FORMER Northern Echo cricket writer Tim Wellock has written a new book, "The Best of Durham", in which he looks back on his years of covering the county's fortunes. Here. he provides an introduction to the issues he addresses.

AFTER covering the first 25 summers of Durham's first-class life, home and away, I had been privileged to witness the unfolding of a remarkable success story. Then came the bombshell. In The Northern Echo I described the punishment dished out by the England and Wales Cricket Board (ECB) at the end of the 2016 season as “utterly outrageous.” My view has not mellowed.

In return for a financial bail-out, the governing body ripped the heart out of what had become the most successful county club over the previous decade, not least by relegating them after a record run of 11 seasons in Division One. They had finished fourth that season.

Further details can wait until the final chapter. The dastardly deed has been well documented, and I remain convinced it was done largely out of jealousy. Durham had won five trophies in eight seasons and developed the best academy of all 18 counties, producing a string of England players where few had emerged before.

Between 2000 and 2010 Durham spawned four times as many Test players as Hampshire had done in the previous century, with Ben Stokes among those to follow. Yet it was Hampshire who were controversially reprieved by Durham's relegation. It also rankles that the Ageas Bowl, built after Riverside, inherited the mantle of England's seventh Test ground. There were to be no more Tests overlooked by Lumley Castle. Talk of “levelling up” the regions obviously hadn't registered with the ECB.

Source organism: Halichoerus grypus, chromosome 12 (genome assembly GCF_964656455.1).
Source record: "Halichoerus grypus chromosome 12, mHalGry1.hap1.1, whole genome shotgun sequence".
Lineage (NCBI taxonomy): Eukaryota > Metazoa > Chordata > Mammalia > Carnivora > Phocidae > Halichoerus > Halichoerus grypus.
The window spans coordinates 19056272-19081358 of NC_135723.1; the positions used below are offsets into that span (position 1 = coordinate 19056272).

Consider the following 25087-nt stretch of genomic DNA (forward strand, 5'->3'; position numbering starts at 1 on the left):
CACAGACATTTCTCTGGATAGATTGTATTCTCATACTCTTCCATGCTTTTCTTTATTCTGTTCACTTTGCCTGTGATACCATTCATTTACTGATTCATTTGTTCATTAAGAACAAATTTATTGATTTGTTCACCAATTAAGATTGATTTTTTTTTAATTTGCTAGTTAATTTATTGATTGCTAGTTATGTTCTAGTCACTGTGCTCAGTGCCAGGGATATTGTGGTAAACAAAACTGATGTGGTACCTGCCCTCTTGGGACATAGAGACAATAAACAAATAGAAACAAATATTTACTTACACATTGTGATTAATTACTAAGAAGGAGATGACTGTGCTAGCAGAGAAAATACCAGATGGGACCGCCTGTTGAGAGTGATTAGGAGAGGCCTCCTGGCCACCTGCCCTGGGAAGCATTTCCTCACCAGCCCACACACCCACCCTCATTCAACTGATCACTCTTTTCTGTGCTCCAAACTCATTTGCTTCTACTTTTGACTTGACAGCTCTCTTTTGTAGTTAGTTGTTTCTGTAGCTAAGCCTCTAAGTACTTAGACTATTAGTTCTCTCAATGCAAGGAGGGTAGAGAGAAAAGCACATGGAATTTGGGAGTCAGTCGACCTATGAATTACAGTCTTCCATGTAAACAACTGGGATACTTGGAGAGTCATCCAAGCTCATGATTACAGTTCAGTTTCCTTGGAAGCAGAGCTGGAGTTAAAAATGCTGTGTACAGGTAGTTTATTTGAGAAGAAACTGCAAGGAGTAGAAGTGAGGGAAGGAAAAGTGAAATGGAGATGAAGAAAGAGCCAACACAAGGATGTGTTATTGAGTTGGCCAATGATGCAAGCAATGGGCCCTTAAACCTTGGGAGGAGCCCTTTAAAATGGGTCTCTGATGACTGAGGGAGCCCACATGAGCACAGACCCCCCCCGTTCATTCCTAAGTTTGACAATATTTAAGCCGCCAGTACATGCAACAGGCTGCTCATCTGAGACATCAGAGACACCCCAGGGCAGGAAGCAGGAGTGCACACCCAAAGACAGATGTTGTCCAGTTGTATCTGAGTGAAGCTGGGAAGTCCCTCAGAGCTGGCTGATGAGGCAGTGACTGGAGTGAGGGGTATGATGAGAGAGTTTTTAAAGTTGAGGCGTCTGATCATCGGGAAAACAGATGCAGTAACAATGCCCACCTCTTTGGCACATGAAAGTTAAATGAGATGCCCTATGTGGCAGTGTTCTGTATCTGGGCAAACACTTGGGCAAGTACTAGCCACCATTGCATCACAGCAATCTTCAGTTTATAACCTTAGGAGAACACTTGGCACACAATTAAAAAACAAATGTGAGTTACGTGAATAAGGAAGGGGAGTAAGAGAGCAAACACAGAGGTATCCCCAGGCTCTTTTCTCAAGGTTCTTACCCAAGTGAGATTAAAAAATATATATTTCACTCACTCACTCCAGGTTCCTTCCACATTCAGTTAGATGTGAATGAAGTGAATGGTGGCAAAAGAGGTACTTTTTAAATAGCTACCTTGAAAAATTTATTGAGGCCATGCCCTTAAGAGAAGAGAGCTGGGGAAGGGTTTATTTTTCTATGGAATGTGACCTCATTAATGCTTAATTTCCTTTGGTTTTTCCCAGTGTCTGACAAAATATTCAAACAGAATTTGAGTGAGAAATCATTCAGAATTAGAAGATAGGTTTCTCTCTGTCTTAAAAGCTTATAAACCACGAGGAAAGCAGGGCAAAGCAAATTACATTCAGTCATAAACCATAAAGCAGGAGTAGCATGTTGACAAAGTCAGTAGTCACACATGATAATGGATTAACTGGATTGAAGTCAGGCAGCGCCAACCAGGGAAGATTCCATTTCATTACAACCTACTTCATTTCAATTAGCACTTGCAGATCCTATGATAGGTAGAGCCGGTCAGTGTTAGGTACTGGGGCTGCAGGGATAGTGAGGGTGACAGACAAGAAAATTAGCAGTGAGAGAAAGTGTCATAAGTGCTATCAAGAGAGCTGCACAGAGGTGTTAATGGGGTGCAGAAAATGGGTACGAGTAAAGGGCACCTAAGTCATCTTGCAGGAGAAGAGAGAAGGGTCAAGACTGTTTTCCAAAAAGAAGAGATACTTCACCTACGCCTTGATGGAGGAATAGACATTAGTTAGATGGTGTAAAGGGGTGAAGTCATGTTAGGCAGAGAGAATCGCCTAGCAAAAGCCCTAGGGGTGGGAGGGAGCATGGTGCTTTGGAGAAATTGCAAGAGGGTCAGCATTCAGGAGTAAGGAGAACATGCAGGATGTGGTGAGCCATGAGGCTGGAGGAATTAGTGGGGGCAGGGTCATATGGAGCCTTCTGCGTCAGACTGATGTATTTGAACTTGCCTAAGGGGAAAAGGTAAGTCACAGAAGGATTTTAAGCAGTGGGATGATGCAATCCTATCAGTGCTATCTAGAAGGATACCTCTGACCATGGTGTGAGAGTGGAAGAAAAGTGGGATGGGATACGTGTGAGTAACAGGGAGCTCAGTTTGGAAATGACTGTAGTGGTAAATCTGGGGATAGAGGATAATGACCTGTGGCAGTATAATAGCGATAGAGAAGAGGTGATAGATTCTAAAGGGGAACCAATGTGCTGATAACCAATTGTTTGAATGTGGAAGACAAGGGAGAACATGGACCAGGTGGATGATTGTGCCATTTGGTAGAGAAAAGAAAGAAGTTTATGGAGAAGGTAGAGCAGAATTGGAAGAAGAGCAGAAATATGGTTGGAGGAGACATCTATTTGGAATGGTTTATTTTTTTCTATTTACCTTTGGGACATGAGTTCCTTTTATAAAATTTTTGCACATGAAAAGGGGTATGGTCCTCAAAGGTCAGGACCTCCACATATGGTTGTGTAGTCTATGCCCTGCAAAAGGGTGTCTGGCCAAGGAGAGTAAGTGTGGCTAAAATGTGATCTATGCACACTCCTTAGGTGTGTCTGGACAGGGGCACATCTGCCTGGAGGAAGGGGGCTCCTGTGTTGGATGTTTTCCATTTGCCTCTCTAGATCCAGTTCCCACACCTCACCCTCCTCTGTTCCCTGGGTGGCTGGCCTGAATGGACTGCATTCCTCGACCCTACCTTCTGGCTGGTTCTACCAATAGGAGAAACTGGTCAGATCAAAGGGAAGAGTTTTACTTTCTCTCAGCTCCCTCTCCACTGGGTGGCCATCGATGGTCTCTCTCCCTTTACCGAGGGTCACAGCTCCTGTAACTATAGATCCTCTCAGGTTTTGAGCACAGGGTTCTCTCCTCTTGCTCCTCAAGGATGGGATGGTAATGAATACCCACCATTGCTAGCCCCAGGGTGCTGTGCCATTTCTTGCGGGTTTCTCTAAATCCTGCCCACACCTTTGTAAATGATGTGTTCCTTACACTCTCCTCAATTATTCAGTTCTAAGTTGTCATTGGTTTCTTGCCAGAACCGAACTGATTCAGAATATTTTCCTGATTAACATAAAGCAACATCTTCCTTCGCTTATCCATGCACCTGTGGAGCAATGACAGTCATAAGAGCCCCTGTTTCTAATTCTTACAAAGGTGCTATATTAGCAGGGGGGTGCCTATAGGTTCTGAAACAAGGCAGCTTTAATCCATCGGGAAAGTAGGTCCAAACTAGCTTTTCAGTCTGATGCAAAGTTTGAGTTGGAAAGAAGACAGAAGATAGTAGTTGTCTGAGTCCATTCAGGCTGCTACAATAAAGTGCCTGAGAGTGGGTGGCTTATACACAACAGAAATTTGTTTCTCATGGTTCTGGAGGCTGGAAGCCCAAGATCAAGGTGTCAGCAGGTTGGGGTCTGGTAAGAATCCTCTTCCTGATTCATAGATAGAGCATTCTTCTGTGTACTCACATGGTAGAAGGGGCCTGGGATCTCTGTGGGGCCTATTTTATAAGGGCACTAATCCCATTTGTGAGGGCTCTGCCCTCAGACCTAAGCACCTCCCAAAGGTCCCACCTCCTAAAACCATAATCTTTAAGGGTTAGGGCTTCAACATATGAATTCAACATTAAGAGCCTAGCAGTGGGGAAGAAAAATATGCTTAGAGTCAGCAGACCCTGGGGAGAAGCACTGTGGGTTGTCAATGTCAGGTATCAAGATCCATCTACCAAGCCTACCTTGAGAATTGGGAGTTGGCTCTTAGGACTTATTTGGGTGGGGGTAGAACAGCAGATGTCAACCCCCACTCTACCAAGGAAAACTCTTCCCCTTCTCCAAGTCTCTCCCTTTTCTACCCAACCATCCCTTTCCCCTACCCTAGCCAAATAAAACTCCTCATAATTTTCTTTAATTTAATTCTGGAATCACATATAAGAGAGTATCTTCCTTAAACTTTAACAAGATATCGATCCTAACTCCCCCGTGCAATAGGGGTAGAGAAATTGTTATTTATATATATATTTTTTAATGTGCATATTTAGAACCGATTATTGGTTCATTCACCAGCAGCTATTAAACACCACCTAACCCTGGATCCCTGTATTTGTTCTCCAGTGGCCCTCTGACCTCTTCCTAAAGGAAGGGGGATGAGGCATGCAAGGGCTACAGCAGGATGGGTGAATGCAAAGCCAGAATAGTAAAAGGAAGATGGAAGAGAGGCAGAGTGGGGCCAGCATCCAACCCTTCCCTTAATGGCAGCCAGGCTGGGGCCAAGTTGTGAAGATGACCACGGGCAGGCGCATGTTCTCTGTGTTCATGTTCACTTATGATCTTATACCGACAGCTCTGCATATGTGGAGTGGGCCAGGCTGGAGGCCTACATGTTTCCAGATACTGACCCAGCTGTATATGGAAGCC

Five of Durham's best players moved to other counties and with Paul Collingwood reaching the end of the road at 42 there could be no quick fix. Youngsters seeking to make headway in 2020 were stymied by the pandemic, which did, however, inadvertently allow one of their products to shine.

Michael Gough's appearances in the bio-secure Tests helped project him to the status of the world's best umpire and his story is outlined under Best of the Rest in chapter 11.

Gough's decision to stop playing the game he loved at 23 highlights the difficulties which can be thrown up by adapting to professional cricket as a way of life. The mental processes involved in this most demanding of team games offer a recurring theme in these pages and the problem posed by ethnicity is also examined.

A strong team spirit is fundamental and the bonds forged by a North-East upbringing have reached out to embrace a few outsiders who were a massive help in reaching for the top. It is no surprise that two of those who left returned within three years.

Fresh pastures might look greener, but the pandemic provided a reminder that it's important to nurture the grass roots in areas of industrial decay. Places like Hetton-le-Hole and Sacriston have produced first-class cricketers to inspire youngsters for whom sports clubs provide an escape from misery.

The ECB would have done well to remember that in 2016. Four years later the lesson was even more pertinent as Covid hit the poorest hardest and there was increasing talk of a mental health crisis. Would clubs be able to bounce back?

Sadly, the demise of Durham was accompanied by a change in the cricketing media landscape. It seemed a far cry from the start of the journey in 1992, when every county had at least one local reporter accompanying them round the country. Even Northamptonshire had two, representing newspapers in Northampton and Kettering.

Enough of the lament. The main purpose of this book is to recall all that was best about Durham in those first 25 years.

In the beginning merely to have first-class cricket was a joy in itself. Then as the ECB continued to encourage the creation of a Test standard ground, leading to the crippling debt, Durham built a team to grace it. They were heady days.

*'The Best of Durham' is available by emailing the author, Tim Wellock, at